Referees at Euro 2012 have been given the power to stop matches if players are subjected to racial abuse by the crowds in Poland and Ukraine, UEFA chief Michel Platini revealed this week.
AP - UEFA president Michel Platini promised that referees will stop European Championship matches if players suffer abuse from fans, as questions on racism in Poland and Ukraine dominated a news conference Wednesday to launch the tournament.
Platini said UEFA has empowered referees to "temporarily stop the game and finally cancel the game if this racism keeps rearing its head."
Concern was fueled by a British television program last week showing discrimination and violent incidents at recent club matches in the co-host nations.
Ahead of the Euro 2012 kick off on Friday, the head of a Europe-wide campaign against discrimination in football acknowledged it posed more potential problems than previous tournaments.
"There is no question we are worried about this tournament more than any other," Football Against Racism in Europe (FARE) director Piara Powar told reporters on the sidelines of Platini’s meeting.
UEFA invited the FARE network to help select a group of 31 expert spotters who will monitor every team’s fans for any banners, chants and behavior inside stadiums which breach UEFA’s zero-tolerance anti-discrimination policy.
Powar said that Platini "understands what is going on," and that a team could even be expelled from the tournament for a third conviction from UEFA’s independent judicial bodies.
Four years ago, UEFA fined the Croatia national association 20,000 Swiss francs (then $19,600; €12,450) for its fans neo-Nazi flags and chants during a Euro 2008 quarterfinals loss against Turkey in Vienna, Austria. At Euro 2012, Croatia will play Spain, Italy and Ireland in a group based in Poland.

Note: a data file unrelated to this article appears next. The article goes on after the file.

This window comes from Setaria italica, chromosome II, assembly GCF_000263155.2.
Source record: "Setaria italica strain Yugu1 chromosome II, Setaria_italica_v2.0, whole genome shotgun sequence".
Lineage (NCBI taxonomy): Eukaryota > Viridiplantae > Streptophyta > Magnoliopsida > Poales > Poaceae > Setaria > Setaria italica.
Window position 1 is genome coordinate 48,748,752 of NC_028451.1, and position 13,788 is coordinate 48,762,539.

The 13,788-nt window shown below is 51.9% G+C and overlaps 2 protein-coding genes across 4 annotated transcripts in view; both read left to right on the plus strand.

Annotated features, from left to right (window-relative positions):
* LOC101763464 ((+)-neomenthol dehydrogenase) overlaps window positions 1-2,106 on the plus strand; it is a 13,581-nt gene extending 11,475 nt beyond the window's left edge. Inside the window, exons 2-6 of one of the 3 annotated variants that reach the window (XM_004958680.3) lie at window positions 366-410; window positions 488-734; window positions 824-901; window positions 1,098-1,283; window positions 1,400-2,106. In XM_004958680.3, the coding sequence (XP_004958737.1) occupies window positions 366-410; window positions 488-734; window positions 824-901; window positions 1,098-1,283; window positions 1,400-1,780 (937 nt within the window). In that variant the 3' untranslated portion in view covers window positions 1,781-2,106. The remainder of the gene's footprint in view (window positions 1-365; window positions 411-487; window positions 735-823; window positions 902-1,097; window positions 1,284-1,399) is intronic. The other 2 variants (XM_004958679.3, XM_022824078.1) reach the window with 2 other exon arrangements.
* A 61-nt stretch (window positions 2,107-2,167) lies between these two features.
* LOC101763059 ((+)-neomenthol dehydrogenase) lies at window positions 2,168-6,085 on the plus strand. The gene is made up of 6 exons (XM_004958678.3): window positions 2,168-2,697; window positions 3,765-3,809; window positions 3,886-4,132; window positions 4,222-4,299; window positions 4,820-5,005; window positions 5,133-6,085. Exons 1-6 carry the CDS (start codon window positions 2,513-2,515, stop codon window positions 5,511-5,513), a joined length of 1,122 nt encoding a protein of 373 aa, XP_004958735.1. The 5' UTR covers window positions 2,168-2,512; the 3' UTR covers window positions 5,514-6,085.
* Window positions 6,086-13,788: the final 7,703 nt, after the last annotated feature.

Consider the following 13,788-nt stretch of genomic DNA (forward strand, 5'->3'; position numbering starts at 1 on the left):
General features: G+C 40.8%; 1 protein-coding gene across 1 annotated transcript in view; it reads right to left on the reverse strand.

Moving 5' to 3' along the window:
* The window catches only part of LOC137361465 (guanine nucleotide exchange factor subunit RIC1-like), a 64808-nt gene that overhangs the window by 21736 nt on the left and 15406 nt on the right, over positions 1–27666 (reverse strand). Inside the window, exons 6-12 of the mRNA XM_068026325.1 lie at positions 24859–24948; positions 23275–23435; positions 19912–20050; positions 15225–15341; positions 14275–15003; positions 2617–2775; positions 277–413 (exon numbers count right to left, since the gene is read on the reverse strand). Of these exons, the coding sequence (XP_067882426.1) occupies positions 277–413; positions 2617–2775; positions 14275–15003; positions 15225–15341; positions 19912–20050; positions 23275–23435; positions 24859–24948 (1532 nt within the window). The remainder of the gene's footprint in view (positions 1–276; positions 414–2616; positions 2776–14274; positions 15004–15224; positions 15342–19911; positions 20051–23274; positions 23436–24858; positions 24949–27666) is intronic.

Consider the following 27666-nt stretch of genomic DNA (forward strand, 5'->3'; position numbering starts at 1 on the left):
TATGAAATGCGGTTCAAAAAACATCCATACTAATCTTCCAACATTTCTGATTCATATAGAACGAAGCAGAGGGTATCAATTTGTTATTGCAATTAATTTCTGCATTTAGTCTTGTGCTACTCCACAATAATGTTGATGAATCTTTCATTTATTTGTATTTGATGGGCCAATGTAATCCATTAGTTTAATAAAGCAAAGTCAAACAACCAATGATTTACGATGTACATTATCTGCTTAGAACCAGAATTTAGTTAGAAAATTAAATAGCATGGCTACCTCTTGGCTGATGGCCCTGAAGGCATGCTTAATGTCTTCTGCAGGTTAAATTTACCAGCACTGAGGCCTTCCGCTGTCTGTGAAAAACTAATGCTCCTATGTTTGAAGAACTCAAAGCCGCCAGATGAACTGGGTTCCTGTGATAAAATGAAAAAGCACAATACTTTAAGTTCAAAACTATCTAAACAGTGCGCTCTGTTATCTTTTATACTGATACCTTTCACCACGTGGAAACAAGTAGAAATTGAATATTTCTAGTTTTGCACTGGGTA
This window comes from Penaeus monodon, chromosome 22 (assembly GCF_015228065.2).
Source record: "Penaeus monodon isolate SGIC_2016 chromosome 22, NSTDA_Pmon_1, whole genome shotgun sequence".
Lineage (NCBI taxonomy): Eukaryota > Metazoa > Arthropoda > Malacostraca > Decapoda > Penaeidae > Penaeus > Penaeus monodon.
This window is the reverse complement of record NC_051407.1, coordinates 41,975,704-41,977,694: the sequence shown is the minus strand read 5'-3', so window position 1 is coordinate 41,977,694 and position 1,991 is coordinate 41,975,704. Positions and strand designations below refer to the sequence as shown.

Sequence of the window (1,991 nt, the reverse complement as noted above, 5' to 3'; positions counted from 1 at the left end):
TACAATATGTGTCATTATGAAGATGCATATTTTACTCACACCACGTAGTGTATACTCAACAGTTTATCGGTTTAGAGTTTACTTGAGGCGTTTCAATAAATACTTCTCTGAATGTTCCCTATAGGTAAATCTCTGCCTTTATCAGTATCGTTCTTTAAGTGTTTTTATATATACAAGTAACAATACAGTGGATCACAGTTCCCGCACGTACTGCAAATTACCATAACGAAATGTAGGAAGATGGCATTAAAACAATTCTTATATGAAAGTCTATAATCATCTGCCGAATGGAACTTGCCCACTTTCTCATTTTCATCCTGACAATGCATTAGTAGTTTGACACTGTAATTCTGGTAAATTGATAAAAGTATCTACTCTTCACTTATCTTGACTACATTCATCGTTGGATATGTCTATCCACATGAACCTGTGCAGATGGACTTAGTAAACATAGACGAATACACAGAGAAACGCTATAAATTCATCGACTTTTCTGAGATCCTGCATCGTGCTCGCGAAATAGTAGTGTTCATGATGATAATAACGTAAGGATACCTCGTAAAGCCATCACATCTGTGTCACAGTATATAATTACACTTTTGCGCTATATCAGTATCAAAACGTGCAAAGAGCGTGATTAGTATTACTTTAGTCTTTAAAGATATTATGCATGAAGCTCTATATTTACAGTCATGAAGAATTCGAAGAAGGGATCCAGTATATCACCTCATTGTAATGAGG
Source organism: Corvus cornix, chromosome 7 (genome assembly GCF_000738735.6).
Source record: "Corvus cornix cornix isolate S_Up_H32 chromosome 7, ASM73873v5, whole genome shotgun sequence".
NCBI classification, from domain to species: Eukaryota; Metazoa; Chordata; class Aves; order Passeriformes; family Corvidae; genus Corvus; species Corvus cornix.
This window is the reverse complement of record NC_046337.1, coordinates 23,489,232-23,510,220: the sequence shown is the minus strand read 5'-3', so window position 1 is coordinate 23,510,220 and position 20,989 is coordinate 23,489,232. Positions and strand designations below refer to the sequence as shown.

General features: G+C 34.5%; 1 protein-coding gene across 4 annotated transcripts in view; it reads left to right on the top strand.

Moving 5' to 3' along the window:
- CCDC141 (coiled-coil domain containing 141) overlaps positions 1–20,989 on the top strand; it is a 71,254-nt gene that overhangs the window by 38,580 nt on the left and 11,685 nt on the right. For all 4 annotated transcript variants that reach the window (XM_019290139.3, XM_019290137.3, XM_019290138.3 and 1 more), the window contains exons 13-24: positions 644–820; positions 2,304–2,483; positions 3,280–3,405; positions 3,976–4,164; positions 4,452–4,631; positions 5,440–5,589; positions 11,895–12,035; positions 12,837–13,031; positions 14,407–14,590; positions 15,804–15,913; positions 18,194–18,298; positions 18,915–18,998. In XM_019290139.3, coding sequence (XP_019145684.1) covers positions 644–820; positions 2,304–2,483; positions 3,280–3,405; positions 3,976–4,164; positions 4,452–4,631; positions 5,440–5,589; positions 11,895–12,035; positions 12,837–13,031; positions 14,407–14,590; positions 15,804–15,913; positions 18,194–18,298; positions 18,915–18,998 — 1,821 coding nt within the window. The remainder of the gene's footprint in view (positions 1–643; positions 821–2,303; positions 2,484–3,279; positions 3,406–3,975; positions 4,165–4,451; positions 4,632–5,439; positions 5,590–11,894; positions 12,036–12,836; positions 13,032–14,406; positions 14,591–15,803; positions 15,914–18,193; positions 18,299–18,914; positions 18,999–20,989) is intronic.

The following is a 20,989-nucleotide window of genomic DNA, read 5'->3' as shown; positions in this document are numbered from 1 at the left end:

Platini said he had not seen the BBC documentary, titled « Stadiums of Hate, » and initially suggested that Poland and Ukraine offered a soft target for criticism days before they hosted the tournament.
However, he acknowledged that racism was a problem for society across Europe - including in England and his home country, France.
"There is more and more nationalism in Europe. You can feel this at a number of football matches," Platini said in French. "There are some worries, some big worries, but a lot has been done thanks to football."
Platini said UEFA would "always" support the decisions of its referees, who were given authority three years ago to respond to hostile incidents by halting matches.
"We will stop the game if there are problems because I think racism is the worst of this," he said.
However, Platini warned Italy forward Mario Balotelli that he would get a yellow card for fulfilling a recent threat to walk off the field to protest any abuse.
"It’s not the player, Mr. Balotelli, who is in charge" of refereeing a match, the UEFA president said.
UEFA referees director Pierluigi Collina said later that the 12 match officials at Euro 2012 had briefed the 16 competing teams on standards expected at the tournament.
"Referees have a protocol so they know what they have to do. The referees are ready," Collina said.
Platini also downplayed questions relating to Ukraine’s record on human rights and its jailing of former Prime Minister Yulia Tymoshenko for abuse of office.
The government in Platini’s home country has said its officials will boycott matches in Ukraine - where Les Bleus will play - to protest the treatment of Tymoshenko.
"UEFA does not get involved in politics," Platini insisted. "Western countries can boycott if they want to. It’s my role to simply organize the competition."